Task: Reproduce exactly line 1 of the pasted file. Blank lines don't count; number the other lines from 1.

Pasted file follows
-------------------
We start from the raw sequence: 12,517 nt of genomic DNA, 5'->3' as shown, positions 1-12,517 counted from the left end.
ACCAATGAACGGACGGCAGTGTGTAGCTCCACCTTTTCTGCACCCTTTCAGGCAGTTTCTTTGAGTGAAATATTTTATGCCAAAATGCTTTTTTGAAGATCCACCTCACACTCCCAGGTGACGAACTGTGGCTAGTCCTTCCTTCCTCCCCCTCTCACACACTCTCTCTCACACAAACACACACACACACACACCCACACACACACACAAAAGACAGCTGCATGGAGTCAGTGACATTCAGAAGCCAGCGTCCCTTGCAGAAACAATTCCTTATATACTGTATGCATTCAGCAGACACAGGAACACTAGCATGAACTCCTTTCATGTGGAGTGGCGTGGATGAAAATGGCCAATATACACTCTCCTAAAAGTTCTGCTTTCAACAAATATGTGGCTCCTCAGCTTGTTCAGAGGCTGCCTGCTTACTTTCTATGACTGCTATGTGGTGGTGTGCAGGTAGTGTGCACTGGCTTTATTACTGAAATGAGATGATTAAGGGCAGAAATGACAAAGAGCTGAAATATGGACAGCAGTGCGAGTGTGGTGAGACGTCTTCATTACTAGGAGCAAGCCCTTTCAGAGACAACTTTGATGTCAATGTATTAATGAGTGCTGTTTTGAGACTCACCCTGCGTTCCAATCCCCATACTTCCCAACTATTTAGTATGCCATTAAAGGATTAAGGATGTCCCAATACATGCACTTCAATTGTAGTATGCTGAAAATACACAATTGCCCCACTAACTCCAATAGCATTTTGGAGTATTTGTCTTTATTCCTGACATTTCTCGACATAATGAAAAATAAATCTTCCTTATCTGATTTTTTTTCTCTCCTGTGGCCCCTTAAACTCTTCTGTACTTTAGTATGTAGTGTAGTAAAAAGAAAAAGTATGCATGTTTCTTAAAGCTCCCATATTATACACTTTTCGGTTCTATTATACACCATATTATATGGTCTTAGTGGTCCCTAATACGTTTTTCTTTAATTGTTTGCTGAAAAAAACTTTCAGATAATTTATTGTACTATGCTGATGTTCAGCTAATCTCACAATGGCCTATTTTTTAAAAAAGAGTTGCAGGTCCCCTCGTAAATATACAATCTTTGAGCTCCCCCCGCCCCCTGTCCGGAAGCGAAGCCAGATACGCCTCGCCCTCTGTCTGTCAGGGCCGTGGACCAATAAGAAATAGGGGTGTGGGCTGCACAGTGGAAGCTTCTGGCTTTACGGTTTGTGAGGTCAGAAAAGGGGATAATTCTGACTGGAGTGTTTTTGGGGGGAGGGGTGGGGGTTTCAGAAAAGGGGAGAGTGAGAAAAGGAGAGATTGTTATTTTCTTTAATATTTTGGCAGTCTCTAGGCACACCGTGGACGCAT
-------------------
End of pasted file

We start from the raw sequence: 12,517 nt of genomic DNA, 5'->3' as shown, positions 1-12,517 counted from the left end.